A new study from Penn State University quantifies the environmental strides the industry has made.That's the sort of basic error that should be used to check models. If you're creating pollution where it can't be (or in this case, more than the target could possibly make), it's time to revise it.
“We have more efficient birds now that are utilizing those nutrients a lot better,” said Erica Rogers, the graduate assistant who conducted the research.
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The new figures will replace outdated book values that don’t do the industry justice, said Paul Patterson, a Penn State poultry scientist and Rogers’ adviser.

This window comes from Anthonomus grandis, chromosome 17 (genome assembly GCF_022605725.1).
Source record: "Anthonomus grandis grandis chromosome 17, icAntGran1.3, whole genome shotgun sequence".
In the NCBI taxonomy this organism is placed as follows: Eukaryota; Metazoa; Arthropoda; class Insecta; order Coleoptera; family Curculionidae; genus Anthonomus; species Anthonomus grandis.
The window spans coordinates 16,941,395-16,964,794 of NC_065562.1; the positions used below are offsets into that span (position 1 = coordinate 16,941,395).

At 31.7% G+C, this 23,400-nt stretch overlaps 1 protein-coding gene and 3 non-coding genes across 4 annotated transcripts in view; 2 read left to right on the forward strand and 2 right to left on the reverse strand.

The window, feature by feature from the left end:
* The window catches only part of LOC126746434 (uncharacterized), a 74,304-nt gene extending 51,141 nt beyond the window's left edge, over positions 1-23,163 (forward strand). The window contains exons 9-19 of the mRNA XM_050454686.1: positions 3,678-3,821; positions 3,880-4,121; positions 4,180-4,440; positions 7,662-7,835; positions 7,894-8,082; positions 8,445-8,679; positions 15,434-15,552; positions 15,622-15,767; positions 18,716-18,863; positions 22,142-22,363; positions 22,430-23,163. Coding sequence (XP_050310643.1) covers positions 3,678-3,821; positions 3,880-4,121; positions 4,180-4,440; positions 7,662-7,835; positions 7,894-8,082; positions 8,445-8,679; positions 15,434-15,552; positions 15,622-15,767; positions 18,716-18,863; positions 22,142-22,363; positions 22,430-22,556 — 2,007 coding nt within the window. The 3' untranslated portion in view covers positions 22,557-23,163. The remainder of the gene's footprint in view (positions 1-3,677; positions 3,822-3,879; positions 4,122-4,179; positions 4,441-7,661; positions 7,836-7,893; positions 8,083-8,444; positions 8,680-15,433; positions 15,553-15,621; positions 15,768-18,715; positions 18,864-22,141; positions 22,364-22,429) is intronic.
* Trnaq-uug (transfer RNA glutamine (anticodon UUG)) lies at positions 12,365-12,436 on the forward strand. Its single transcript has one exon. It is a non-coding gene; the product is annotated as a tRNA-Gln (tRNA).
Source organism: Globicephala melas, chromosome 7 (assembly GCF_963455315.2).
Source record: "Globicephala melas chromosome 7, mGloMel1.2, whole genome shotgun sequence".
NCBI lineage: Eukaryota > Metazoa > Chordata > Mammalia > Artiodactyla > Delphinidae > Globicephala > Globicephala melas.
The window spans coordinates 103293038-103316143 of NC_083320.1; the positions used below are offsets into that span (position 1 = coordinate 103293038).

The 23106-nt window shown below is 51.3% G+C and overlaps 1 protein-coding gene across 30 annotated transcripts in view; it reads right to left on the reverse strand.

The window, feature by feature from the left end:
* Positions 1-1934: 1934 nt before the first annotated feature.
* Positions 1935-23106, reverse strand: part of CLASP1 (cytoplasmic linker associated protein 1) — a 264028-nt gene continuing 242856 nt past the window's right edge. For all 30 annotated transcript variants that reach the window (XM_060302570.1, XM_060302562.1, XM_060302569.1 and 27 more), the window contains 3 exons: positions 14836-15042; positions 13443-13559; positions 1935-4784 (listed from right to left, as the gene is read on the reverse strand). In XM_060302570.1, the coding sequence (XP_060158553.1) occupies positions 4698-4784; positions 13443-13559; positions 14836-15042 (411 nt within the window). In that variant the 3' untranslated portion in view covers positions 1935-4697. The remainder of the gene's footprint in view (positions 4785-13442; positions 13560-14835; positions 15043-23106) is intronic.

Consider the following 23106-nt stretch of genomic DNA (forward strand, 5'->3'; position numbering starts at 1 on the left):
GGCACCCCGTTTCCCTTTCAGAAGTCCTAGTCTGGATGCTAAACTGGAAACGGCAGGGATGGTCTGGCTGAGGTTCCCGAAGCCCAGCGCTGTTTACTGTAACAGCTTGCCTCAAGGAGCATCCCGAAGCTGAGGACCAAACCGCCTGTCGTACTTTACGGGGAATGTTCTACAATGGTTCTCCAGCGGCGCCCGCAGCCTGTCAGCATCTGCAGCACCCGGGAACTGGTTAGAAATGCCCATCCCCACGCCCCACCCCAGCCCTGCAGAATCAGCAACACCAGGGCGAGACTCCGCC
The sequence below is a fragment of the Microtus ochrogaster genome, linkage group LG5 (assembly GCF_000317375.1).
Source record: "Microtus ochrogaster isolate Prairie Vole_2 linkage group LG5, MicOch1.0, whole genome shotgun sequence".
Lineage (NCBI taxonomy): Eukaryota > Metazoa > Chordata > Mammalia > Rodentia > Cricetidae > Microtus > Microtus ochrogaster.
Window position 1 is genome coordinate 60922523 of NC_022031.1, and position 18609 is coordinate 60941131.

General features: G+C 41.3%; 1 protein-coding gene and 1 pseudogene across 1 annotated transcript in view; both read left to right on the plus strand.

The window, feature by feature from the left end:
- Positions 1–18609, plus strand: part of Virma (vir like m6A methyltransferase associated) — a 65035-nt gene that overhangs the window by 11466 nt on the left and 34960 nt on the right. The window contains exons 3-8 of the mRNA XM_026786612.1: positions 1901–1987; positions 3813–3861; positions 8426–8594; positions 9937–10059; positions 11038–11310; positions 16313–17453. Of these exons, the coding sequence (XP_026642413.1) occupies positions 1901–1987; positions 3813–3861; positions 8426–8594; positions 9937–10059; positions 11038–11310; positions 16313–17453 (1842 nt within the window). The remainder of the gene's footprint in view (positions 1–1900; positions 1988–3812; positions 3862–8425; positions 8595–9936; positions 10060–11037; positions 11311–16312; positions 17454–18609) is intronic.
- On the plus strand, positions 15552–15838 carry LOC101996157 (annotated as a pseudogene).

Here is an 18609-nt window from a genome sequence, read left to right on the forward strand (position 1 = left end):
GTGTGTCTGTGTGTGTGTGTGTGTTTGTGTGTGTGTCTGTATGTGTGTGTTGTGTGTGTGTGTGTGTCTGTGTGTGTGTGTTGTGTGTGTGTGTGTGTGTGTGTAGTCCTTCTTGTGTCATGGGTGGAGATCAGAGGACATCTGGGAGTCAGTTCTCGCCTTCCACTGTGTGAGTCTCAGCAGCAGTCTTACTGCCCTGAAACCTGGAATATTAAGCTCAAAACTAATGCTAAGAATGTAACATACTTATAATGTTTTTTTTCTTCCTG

Rogers’ data could be used in The Penn State Agronomy Guide and the Chesapeake Bay model, which tracks how much progress farmers have made in reducing nitrogen and phosphorus pollution in the watershed.
Many of the numbers those sources currently use are at least 20 years old and don’t reflect more recent advances in housing systems or feed efficiency.
In one dataset used to guide the Chesapeake Bay Program, pullets are listed as excreting 50 pounds of manure per bird.
“They don’t even eat that much in their life cycle,” Rogers said.
With the cooperation of poultry integrators, Rogers visited more than 70 farms, collecting samples from random points and at varying depths throughout manure stacks.Ah, the life of a graduate student!
“I climbed a lot of manure piles,” Rogers said.